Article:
Friday, December 31, 2010

Pine Swamp Mountain Snow Hike

Harriman State Park
Orange County,
New York


Arden Surebridge Trail: Red blaze
Long Path: Green blaze

Total Time: 30 min
Estimated Distance: 0.75 Miles

This was a very short hike on a beatiful winter day. This was my first hike after the big blizzard that dumped over 2 feet of snow. (See previous posting as we were hiking in the beginning of that storm. The storm took place Sunday/Monday, and I had not had a chance to go hiking until Friday. The weather warmed up that week and alot of snow melted, but it takes a very long time for 2 feet to melt, so there was still plenty of snow around.

New Years was on Saturday, so I took the oppurtunity to take some time off of work to enjoy this hike. I parked off 7 Lakes Drive by Lake Skanatati, and took the Arden Surebridge Trail up Pine Swamp Mountain to the viewpoint. I then bushwacked down from the viewpoint to the Long Path, and had gone into some crazy drifts several feet deep. I had not expected so much snow, and was not dressed in my regular snow gear, so I came home quite wet and snowy because of this. Once I hit the Long Path took at back along the shore of the lake back to the car.

I had forgotten to take my camera so picture below are from cell phone and low quality.

Map of the Route.
Frozen Lake Skanatati
At the beginning of the Arden Surebridge Trail
Ascending Pine Swamp Mountain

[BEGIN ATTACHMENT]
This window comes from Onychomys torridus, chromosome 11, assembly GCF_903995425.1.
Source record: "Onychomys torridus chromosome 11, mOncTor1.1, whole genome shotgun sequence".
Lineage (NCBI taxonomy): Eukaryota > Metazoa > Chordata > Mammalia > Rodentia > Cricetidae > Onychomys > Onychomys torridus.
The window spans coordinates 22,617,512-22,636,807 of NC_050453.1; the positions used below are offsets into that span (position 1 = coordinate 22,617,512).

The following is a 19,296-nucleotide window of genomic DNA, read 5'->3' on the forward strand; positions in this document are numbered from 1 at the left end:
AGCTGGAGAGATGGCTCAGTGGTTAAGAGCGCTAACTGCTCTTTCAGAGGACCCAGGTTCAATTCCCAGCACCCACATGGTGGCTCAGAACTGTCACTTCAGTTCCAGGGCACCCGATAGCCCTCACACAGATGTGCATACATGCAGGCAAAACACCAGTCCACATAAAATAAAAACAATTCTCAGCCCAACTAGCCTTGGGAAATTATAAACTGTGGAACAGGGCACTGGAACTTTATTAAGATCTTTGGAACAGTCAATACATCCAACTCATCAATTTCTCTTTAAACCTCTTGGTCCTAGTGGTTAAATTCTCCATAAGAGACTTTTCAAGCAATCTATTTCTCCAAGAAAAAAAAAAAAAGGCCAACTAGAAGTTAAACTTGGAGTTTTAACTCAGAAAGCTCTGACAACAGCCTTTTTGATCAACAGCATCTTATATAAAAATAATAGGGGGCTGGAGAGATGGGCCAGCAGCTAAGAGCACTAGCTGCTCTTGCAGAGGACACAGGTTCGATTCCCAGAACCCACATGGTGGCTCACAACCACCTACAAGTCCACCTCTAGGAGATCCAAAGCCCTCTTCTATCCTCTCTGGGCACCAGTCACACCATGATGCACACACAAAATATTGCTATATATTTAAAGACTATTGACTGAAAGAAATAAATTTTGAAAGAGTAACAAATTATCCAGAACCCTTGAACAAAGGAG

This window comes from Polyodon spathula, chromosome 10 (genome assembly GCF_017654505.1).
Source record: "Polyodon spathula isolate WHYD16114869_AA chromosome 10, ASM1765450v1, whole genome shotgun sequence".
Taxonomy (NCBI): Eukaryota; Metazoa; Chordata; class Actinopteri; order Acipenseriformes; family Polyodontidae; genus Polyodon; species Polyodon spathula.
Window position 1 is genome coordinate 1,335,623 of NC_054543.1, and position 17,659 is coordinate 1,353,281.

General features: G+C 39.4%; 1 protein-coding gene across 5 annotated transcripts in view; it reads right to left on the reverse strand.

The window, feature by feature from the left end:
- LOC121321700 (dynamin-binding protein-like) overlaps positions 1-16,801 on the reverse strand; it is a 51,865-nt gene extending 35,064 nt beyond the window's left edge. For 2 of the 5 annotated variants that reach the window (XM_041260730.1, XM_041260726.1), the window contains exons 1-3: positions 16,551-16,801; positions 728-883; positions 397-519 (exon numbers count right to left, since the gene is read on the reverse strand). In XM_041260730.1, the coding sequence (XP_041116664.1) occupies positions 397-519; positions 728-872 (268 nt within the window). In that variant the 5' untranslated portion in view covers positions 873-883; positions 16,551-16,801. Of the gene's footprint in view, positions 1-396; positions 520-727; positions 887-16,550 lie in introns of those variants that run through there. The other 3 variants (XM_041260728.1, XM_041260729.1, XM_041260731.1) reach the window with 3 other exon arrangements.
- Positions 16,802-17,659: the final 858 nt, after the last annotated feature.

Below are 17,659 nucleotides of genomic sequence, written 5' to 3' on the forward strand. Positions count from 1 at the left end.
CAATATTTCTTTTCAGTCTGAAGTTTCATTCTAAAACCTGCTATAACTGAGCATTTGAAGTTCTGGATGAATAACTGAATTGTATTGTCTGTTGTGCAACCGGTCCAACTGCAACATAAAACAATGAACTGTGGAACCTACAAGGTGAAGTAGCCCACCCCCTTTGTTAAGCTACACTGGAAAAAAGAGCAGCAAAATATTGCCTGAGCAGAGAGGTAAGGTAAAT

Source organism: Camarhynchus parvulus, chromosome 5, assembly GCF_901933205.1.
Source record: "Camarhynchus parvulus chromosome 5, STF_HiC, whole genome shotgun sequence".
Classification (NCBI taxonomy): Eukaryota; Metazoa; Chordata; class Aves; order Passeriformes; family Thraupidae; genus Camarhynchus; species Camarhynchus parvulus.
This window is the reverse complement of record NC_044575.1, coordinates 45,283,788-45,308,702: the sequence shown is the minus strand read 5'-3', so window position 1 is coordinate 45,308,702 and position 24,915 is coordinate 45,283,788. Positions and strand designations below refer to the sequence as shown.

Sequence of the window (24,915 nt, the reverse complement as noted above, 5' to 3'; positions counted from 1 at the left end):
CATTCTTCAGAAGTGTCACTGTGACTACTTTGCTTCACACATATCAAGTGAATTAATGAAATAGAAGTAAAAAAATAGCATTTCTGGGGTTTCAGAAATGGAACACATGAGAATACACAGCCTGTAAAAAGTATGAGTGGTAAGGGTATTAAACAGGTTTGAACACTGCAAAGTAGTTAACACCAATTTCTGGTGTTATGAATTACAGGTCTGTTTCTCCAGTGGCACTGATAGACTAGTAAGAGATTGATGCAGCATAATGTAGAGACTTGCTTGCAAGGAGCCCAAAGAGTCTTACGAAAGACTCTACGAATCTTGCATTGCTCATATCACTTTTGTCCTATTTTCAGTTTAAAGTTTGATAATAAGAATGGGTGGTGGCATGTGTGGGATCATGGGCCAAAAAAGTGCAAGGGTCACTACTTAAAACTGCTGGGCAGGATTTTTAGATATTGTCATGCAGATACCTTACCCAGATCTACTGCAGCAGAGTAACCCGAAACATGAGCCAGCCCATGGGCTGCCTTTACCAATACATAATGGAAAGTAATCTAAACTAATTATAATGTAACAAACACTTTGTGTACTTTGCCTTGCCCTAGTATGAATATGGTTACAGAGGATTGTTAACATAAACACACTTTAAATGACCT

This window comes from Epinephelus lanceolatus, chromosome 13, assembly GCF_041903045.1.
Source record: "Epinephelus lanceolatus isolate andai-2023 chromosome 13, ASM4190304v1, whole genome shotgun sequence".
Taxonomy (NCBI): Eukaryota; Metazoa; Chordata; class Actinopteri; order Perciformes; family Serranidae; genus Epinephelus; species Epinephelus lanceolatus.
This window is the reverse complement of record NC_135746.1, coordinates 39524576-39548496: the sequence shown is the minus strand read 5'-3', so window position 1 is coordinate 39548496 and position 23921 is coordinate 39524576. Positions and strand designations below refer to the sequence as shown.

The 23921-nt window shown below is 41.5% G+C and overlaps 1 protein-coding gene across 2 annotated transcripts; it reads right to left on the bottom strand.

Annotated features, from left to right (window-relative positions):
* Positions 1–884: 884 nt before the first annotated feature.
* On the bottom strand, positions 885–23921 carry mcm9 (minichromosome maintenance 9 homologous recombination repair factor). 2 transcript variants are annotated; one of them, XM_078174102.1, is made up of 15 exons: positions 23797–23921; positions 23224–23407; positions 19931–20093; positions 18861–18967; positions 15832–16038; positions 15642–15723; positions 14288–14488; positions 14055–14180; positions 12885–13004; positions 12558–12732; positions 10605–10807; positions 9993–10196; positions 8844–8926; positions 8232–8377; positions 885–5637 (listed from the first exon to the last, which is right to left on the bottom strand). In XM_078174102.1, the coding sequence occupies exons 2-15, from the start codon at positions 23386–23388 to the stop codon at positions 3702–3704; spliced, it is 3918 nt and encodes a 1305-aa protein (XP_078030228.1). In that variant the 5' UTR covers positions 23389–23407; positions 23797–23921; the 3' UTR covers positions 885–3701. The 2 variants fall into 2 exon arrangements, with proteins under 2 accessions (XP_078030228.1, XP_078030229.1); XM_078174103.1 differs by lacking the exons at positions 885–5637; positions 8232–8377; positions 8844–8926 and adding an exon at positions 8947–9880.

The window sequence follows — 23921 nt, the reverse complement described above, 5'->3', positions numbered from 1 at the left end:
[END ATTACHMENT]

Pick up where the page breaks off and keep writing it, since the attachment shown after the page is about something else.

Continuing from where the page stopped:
Continuing the short but worthwhile ascent.
Short scramble part climbing up
View from the top of Pine Swamp Mountain.
Facing south towards Lake Skanatati and Lake Kanawauke in distance
(You've seen this view before in this blog and will see it many times
again. It's one of the most famous views in Harriman State Park.
Same view but facing southwest
towards Black Rock Mountain
Facing west-southwest.
Towards Black Rock Mountain and beyond.
Lake Skanatati from the Long Path.

Evergreen rhododendron grove
Nope. Not yet.
I wait all winter for these to turn green...

Sunday, December 26, 2010

Bradley Mine/
Bradley Mountain

Harriman State Park
Orange County,
New York


Lake Tiorati Trail: Blue blaze
Long Path: Green blaze
Appalachian Trail: White blaze

Hiking Partners:
Feige Koegel
Shimmy Rosenberg

Total Time:
2:00 hr
Estimated Distance: 3.4 Miles

The National Weather Service had issued a blizzard warning for Sunday, so we need to get most of this hiking done before the snow started. This was the first significant snow of the season, and they said it was going to be a big one. At the end of the storm there was 2 feet of snow in the area. It was cold and chilly in the beginning, and then started flurrying about half hour into the hike. For the last twenty minutes the snow really started picking up and we are glad we left when we did.

We parked at Tiorati circle, and took the short Tiorati Lake trail up the hill towards the water tower, and then from there we bushwacked along the water pipeline to the Long Path. From there we crossed Arden Valley Road and went up the steep incline through the mine tailing to the Bradley Mine. The Bradley Mine is one of the best mine exploration point, with a deep crevice of cut rock you walk through before getting to the main tunnel, which is very large and impressive.

From the Bradley Mine we bushwacked up to the top of Bradley Mountain, and then bushwacked down to the Long Path for a brief track, and then took the unmarked road trail to the Appalachain Trail. We headed north on the Appalachian towards the viewpoint on Fingerboard Mountain, and then bushwacked down the stream which had a beautful frozen waterfall. At this point the snow started falling at a steady pace. From there we went through the frozen swampy area to 7 Lakes Drive, and headed along 7 Lakes Drive walking along the side of the road back towards where we started.